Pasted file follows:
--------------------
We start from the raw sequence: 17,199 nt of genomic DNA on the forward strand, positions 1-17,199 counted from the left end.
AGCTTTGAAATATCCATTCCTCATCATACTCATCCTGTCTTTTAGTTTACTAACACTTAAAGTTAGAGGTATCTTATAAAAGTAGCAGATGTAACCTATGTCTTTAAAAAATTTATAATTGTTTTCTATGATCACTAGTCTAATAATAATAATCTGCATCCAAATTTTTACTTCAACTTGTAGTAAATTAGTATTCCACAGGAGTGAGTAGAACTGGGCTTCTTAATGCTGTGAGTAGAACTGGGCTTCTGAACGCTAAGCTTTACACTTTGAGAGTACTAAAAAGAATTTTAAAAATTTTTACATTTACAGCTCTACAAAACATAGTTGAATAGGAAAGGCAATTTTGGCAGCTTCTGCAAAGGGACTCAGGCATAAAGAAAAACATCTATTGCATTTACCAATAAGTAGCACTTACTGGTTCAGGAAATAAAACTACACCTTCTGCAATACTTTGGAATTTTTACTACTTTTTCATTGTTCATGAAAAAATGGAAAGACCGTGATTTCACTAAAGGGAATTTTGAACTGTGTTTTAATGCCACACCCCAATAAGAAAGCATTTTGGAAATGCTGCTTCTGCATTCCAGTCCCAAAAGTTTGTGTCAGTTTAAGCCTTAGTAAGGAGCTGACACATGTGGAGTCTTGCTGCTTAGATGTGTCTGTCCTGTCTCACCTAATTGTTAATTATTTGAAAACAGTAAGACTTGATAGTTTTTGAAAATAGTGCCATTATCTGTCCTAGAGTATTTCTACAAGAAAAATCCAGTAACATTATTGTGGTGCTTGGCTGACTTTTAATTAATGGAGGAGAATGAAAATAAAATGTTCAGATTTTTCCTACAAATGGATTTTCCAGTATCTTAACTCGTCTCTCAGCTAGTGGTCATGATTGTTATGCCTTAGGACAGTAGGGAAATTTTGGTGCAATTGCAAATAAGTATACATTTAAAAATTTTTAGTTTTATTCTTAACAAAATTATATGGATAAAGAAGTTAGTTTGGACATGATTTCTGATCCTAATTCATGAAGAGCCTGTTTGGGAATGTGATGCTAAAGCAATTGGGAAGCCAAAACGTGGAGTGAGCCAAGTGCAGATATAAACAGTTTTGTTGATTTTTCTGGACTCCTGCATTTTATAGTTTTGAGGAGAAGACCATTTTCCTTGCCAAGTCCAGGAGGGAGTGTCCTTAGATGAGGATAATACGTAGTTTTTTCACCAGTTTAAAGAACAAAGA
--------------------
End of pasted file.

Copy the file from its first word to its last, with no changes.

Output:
We start from the raw sequence: 17,199 nt of genomic DNA on the forward strand, positions 1-17,199 counted from the left end.
AGCTTTGAAATATCCATTCCTCATCATACTCATCCTGTCTTTTAGTTTACTAACACTTAAAGTTAGAGGTATCTTATAAAAGTAGCAGATGTAACCTATGTCTTTAAAAAATTTATAATTGTTTTCTATGATCACTAGTCTAATAATAATAATCTGCATCCAAATTTTTACTTCAACTTGTAGTAAATTAGTATTCCACAGGAGTGAGTAGAACTGGGCTTCTTAATGCTGTGAGTAGAACTGGGCTTCTGAACGCTAAGCTTTACACTTTGAGAGTACTAAAAAGAATTTTAAAAATTTTTACATTTACAGCTCTACAAAACATAGTTGAATAGGAAAGGCAATTTTGGCAGCTTCTGCAAAGGGACTCAGGCATAAAGAAAAACATCTATTGCATTTACCAATAAGTAGCACTTACTGGTTCAGGAAATAAAACTACACCTTCTGCAATACTTTGGAATTTTTACTACTTTTTCATTGTTCATGAAAAAATGGAAAGACCGTGATTTCACTAAAGGGAATTTTGAACTGTGTTTTAATGCCACACCCCAATAAGAAAGCATTTTGGAAATGCTGCTTCTGCATTCCAGTCCCAAAAGTTTGTGTCAGTTTAAGCCTTAGTAAGGAGCTGACACATGTGGAGTCTTGCTGCTTAGATGTGTCTGTCCTGTCTCACCTAATTGTTAATTATTTGAAAACAGTAAGACTTGATAGTTTTTGAAAATAGTGCCATTATCTGTCCTAGAGTATTTCTACAAGAAAAATCCAGTAACATTATTGTGGTGCTTGGCTGACTTTTAATTAATGGAGGAGAATGAAAATAAAATGTTCAGATTTTTCCTACAAATGGATTTTCCAGTATCTTAACTCGTCTCTCAGCTAGTGGTCATGATTGTTATGCCTTAGGACAGTAGGGAAATTTTGGTGCAATTGCAAATAAGTATACATTTAAAAATTTTTAGTTTTATTCTTAACAAAATTATATGGATAAAGAAGTTAGTTTGGACATGATTTCTGATCCTAATTCATGAAGAGCCTGTTTGGGAATGTGATGCTAAAGCAATTGGGAAGCCAAAACGTGGAGTGAGCCAAGTGCAGATATAAACAGTTTTGTTGATTTTTCTGGACTCCTGCATTTTATAGTTTTGAGGAGAAGACCATTTTCCTTGCCAAGTCCAGGAGGGAGTGTCCTTAGATGAGGATAATACGTAGTTTTTTCACCAGTTTAAAGAACAAAGA